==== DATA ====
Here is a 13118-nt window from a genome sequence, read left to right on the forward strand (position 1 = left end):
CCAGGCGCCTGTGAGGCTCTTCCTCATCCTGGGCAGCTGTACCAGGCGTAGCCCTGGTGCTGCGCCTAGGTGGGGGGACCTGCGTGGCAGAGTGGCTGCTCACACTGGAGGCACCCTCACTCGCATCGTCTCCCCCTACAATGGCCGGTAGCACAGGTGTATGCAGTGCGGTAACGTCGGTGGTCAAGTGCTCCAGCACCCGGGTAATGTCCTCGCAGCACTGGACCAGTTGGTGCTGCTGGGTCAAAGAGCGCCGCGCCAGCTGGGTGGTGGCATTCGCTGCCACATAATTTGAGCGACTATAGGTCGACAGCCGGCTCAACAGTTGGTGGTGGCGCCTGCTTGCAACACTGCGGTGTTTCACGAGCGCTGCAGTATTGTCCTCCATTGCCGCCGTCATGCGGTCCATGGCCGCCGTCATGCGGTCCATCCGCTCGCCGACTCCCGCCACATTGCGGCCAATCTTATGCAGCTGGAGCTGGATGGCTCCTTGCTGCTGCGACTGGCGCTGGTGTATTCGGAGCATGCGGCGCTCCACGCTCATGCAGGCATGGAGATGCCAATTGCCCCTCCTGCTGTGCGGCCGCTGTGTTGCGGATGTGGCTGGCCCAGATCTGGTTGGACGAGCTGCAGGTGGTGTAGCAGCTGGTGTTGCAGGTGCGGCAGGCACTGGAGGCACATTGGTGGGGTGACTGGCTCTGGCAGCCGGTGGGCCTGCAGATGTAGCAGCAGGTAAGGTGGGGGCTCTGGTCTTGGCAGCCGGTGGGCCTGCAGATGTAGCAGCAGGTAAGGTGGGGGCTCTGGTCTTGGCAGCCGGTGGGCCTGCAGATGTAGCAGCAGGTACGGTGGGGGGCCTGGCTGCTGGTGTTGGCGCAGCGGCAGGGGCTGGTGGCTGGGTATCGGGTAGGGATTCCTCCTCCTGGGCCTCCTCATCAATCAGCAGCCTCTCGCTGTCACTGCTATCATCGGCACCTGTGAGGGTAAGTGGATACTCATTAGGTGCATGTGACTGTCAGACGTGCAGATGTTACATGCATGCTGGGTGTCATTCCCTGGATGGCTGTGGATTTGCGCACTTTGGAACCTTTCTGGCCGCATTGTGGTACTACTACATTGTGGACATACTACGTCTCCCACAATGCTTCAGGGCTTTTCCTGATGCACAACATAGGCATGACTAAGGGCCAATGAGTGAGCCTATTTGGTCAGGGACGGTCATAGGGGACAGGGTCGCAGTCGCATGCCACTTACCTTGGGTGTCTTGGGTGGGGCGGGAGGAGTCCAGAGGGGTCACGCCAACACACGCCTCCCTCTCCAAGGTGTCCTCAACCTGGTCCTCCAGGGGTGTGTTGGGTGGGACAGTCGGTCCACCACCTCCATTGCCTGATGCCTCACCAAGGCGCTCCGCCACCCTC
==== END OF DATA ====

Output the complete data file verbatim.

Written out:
Here is a 13118-nt window from a genome sequence, read left to right on the forward strand (position 1 = left end):
CCAGGCGCCTGTGAGGCTCTTCCTCATCCTGGGCAGCTGTACCAGGCGTAGCCCTGGTGCTGCGCCTAGGTGGGGGGACCTGCGTGGCAGAGTGGCTGCTCACACTGGAGGCACCCTCACTCGCATCGTCTCCCCCTACAATGGCCGGTAGCACAGGTGTATGCAGTGCGGTAACGTCGGTGGTCAAGTGCTCCAGCACCCGGGTAATGTCCTCGCAGCACTGGACCAGTTGGTGCTGCTGGGTCAAAGAGCGCCGCGCCAGCTGGGTGGTGGCATTCGCTGCCACATAATTTGAGCGACTATAGGTCGACAGCCGGCTCAACAGTTGGTGGTGGCGCCTGCTTGCAACACTGCGGTGTTTCACGAGCGCTGCAGTATTGTCCTCCATTGCCGCCGTCATGCGGTCCATGGCCGCCGTCATGCGGTCCATCCGCTCGCCGACTCCCGCCACATTGCGGCCAATCTTATGCAGCTGGAGCTGGATGGCTCCTTGCTGCTGCGACTGGCGCTGGTGTATTCGGAGCATGCGGCGCTCCACGCTCATGCAGGCATGGAGATGCCAATTGCCCCTCCTGCTGTGCGGCCGCTGTGTTGCGGATGTGGCTGGCCCAGATCTGGTTGGACGAGCTGCAGGTGGTGTAGCAGCTGGTGTTGCAGGTGCGGCAGGCACTGGAGGCACATTGGTGGGGTGACTGGCTCTGGCAGCCGGTGGGCCTGCAGATGTAGCAGCAGGTAAGGTGGGGGCTCTGGTCTTGGCAGCCGGTGGGCCTGCAGATGTAGCAGCAGGTAAGGTGGGGGCTCTGGTCTTGGCAGCCGGTGGGCCTGCAGATGTAGCAGCAGGTACGGTGGGGGGCCTGGCTGCTGGTGTTGGCGCAGCGGCAGGGGCTGGTGGCTGGGTATCGGGTAGGGATTCCTCCTCCTGGGCCTCCTCATCAATCAGCAGCCTCTCGCTGTCACTGCTATCATCGGCACCTGTGAGGGTAAGTGGATACTCATTAGGTGCATGTGACTGTCAGACGTGCAGATGTTACATGCATGCTGGGTGTCATTCCCTGGATGGCTGTGGATTTGCGCACTTTGGAACCTTTCTGGCCGCATTGTGGTACTACTACATTGTGGACATACTACGTCTCCCACAATGCTTCAGGGCTTTTCCTGATGCACAACATAGGCATGACTAAGGGCCAATGAGTGAGCCTATTTGGTCAGGGACGGTCATAGGGGACAGGGTCGCAGTCGCATGCCACTTACCTTGGGTGTCTTGGGTGGGGCGGGAGGAGTCCAGAGGGGTCACGCCAACACACGCCTCCCTCTCCAAGGTGTCCTCAACCTGGTCCTCCAGGGGTGTGTTGGGTGGGACAGTCGGTCCACCACCTCCATTGCCTGATGCCTCACCAAGGCGCTCCGCCACCCTC